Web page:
Está en la página 1de 4

DRAWING SHIPS FROM EXISTING IMAGE FILES - MISCELLANEOUS - PART 5

Other Programmes I will mention here a couple of other programmes that I use on occasion to help me get a better drawing especially useful if illustrating books. The first is the tried and tested Solidworks we actually 3d model the parts and then can automatically generate as many views as we like, in whatever scale we want. We can then add more to the drawing as we wish. The programme generates the drawing itself, so it is considerably faster. The images below are of the Graf Spee funnel model:

And here is the drawing after views have been inserted:

I wont go into how to drive Solidworks for those that are interested there is a lot of help available in the way of tutorials and internet forums. It is not difficult to use, downside is the cost! The second programme I use, though not often, is Scan2Cad this programme converts a raster image to a vector one, I can then open it up in AutoCAD, clean out the unwanted garbage then import it into Solidworks. Scan2Cad is available free on a 7 day trial period. It has some nice tools, but takes a while to get used to. Here is an image in Scan2cad prior to vectorisation:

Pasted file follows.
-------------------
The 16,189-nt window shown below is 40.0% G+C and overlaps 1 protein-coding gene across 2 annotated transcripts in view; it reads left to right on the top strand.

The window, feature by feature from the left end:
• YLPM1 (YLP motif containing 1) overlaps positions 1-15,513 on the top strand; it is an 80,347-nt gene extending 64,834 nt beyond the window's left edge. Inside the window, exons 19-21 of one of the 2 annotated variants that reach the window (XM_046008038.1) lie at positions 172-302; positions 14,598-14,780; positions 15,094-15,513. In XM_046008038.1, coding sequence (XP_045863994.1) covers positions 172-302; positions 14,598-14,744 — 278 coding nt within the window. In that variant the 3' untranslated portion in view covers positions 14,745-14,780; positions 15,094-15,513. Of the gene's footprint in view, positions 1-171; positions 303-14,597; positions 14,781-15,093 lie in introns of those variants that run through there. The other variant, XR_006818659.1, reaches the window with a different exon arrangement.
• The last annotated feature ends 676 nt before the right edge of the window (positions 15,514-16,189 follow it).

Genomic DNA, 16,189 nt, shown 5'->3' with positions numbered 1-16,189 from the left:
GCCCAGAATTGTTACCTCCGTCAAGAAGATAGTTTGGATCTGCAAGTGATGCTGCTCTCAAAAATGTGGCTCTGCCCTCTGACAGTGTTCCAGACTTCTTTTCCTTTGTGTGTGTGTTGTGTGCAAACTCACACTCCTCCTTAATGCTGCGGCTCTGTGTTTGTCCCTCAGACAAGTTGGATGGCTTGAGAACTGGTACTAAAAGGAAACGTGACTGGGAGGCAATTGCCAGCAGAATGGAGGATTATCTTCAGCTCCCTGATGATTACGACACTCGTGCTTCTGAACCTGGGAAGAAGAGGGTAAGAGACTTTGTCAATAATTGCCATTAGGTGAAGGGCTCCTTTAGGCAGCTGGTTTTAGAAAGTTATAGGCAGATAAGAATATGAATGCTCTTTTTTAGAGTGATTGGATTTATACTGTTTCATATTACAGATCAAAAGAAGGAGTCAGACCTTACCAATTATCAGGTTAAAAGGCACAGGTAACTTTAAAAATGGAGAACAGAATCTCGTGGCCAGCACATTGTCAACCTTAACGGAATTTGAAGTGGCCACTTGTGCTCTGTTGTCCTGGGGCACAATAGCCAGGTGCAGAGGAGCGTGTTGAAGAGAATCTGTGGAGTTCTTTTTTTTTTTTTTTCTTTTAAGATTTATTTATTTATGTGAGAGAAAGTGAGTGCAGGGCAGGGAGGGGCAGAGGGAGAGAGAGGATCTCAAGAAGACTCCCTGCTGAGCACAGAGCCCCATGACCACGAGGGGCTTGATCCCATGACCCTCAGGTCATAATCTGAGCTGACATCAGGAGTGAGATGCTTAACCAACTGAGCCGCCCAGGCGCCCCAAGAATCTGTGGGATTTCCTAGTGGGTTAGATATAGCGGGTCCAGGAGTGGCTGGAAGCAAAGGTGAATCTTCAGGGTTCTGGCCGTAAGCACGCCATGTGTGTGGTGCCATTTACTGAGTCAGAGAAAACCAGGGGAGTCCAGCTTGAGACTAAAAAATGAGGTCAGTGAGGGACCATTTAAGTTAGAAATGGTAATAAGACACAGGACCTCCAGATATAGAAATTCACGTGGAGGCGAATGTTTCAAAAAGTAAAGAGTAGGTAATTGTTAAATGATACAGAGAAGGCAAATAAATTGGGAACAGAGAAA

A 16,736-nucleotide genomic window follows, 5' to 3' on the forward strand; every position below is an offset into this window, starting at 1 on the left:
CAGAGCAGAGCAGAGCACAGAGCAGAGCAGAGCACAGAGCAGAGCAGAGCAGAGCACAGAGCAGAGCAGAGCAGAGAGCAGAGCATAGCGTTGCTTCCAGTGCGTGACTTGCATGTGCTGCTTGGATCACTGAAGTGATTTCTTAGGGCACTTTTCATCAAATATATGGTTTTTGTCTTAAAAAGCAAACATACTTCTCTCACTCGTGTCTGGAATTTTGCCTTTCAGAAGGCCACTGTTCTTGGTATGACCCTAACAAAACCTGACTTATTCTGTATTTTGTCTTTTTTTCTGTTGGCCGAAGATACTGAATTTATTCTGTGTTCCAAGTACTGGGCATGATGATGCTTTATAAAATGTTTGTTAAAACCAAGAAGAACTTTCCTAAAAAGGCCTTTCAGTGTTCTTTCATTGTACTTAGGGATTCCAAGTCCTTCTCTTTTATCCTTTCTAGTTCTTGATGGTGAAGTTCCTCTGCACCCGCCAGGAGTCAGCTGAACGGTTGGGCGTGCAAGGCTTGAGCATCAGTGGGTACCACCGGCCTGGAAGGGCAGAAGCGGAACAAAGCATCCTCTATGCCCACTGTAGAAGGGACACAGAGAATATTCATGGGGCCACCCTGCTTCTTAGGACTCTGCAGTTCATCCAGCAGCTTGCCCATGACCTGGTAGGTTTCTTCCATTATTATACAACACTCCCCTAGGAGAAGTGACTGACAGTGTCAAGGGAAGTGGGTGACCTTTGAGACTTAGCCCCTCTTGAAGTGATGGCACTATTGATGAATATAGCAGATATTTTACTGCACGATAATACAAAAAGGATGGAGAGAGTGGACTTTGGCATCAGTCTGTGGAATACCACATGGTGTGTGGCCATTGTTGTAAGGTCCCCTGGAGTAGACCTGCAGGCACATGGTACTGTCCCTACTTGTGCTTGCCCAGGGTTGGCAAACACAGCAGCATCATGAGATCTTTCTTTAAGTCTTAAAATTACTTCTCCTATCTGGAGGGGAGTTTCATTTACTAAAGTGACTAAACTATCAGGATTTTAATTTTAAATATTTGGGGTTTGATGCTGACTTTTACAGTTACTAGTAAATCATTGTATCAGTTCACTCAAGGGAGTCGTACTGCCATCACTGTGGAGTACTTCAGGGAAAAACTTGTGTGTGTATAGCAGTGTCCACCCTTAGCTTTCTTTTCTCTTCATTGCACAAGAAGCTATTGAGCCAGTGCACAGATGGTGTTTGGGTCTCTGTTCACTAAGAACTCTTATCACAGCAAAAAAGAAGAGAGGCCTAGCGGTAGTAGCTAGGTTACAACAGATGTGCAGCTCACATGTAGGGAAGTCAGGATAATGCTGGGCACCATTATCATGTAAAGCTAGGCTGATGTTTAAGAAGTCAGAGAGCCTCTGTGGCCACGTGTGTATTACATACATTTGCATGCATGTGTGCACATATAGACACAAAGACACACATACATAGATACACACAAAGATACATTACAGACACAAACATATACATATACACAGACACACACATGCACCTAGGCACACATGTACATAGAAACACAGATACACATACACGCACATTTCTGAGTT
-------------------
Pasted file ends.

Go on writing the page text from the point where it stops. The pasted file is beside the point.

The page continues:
And the same image in AutoCAD:

I will mention here that these programmes are draughting programmes not image ones. There is some beautiful work done on programmes like 3DSMax, StudioMax etc. I dont know much about these, but once again there is a lot of help available on the internet. On another note, if you are to send images to others over the internet, I suggest you do it in .pdf format. Both AutoCAD and Solidworks let you do this. I drew a set of drawings for the USS New Jersey, the drawings were 1520mm x 420mm each (very large) and to give you an idea of size here it is below:

Drawing ships is a lot of fun, information is readily available and there are excellent sources of information. There are many sets of archives around the world that hold vast amounts of original drawings. Some can be fairly expensive, but with careful planning we can now generate drawing sets for modellers and historians considerably easier than we could a few years ago. This 5 Part Tutorial Set has given a small insight into what can be done with modern CAD tools the rest is playing around and practice it doesnt take long to become proficient enough to draw all the parts you need for a good model. These tutorials are updated copies of handouts given to some professional modellers working on 1:10 scale training aid models for the Royal Australian Navys Anzac Class frigates some years ago. They were given out while actually sitting in front of a computer with the programmes running, so I apologize for the shortness and incompleteness of them. However, should you have any queries please contact me via MSW.